What You Can Do to Prepare for Promised 2016 Increase in Income Tax
The new federal Liberal government has announced its intention to increase personal income tax rates by 4% on income earned in excess of $200,000 starting in 2016. Assuming this rate increase will come into effect as of January 1, 2016 and the proposals regarding non-eligible dividends announced in the 2015 federal budget will apply, our top marginal rates in Ontario will be:
It may be a good idea to re-look at your owner-manager remuneration for 2015 and consider withdrawing funds in 2015, to pre-pay tax at a lower rate than 2016. In addition it may be worth considering delaying discretionary deductions (such as RRSP) where practical to 2016 or a subsequent year.
Tax Loss Selling
Selling investments with accrued capital losses before December 24, 2015 may mean that you can offset any capital gains realized in 2015 or carry the capital losses back to any of the 3 previous tax years where you realized capital gains and get a refund of taxes. If you plan to repurchase the security you sell at a loss, please beware of the “superficial loss” rules. You and anyone affiliated with you (spouse, corporations owned by you or your spouse, RRSP, etc.) cannot repurchase and still hold the security within 30 days before or after the sale date. The capital loss will be denied in this situation and added to the cost base of the security.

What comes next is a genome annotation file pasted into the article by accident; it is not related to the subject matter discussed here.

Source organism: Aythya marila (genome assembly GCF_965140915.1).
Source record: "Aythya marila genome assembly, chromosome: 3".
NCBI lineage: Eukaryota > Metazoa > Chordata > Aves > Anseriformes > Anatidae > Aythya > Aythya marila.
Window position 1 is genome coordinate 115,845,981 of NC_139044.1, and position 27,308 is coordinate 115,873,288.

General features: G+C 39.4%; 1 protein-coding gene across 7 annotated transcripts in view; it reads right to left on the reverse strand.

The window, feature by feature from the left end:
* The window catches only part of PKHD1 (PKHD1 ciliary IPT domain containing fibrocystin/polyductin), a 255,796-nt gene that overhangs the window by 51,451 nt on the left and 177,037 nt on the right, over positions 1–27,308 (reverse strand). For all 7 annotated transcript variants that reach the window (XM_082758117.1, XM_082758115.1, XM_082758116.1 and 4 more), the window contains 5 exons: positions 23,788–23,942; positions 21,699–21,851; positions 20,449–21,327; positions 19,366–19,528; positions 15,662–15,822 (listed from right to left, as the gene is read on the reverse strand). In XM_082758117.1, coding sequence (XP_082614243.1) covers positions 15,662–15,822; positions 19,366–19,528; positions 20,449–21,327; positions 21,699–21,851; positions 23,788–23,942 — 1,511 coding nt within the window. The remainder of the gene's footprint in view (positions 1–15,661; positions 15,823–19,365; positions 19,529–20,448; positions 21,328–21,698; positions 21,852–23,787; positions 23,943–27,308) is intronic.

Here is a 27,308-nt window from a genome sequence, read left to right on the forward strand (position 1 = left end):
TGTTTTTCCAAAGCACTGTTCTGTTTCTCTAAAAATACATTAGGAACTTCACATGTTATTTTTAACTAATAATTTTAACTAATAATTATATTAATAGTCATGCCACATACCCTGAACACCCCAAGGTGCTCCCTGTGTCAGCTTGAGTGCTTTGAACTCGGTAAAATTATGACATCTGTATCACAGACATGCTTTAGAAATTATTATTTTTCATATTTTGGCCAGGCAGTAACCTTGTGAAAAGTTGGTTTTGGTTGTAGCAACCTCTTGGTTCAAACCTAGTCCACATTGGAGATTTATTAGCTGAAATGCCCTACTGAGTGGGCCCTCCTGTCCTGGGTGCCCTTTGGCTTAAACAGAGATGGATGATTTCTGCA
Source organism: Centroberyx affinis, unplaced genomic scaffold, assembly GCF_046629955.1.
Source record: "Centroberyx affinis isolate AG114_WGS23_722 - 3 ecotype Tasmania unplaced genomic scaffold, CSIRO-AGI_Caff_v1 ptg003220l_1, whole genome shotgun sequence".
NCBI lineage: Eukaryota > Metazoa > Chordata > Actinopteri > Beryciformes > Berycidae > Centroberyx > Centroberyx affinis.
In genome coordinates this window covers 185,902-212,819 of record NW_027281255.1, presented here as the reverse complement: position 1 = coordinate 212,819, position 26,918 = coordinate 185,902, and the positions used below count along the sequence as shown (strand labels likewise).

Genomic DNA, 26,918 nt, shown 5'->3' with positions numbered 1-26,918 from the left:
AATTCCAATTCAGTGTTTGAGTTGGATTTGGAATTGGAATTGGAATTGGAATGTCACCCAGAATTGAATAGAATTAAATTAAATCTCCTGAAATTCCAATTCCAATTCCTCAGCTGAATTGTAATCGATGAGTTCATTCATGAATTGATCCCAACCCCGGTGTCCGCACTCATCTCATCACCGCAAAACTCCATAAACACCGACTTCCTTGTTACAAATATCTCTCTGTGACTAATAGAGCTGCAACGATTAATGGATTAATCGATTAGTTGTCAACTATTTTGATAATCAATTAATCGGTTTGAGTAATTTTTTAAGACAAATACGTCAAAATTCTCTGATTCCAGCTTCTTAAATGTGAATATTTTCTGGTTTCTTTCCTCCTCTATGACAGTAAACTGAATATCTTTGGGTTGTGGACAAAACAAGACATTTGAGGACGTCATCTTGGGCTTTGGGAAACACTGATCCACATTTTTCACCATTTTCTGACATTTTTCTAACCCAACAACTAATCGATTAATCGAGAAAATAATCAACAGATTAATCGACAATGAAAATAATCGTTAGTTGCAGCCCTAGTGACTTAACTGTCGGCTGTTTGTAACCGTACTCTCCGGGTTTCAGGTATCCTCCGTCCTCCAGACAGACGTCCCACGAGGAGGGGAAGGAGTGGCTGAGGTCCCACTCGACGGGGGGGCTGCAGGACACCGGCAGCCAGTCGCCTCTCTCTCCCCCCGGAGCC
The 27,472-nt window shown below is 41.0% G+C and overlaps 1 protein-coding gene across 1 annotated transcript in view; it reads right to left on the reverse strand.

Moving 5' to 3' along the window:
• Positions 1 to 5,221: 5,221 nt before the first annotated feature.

Donate Public Securities
To increase public donations to charities, the government allows you to donate a publically traded security to a Canadian charity with an accrued gain and not pay any Capital Gains Tax and also receive the full charitable donation tax receipt for the full fair market value at the time of the gift. This can be done personally as well as in your corporation. If it is donated through your corporation, the full “taxable” portion of the gain is still added to the capital dividend account. The last day to make a donation in 2015 is December 31st.
Tax Free Savings Accounts “TFSA”
The new federal Liberal government has announced that it will be decreasing the contribution limits to TFSA’s in the future – possibly as early as 2016. If you haven’t made your full $10,000 TFSA contribution for 2015 do it before the end of the year. The limit may be decreased back to $5,500 in 2016 and no one knows if they will grandfather the $10,000 contribution limit in 2015 or not.
Probate – New Estate Administration Tax
There are new estate administration tax rules at play in Ontario since January 1, 2015. The rate of tax still remains the same (.5% on the first $50,000 and 1.5% on everything above $50,000) but there are new administration rules (an actual tax return must be filed by the Estate Administrator within 90 days of receiving probate) and there are audit and enforcement rules in play now with stiff penalties for non-compliance. The Ontario government has up to 4 years to come back and reassess the Estate Administrator if they feel the values in the Estate Return were not accurate. Secondary wills were always a good idea but now they may protect your Estate Administrator so it is a good idea to re-visit your wills and estate planning.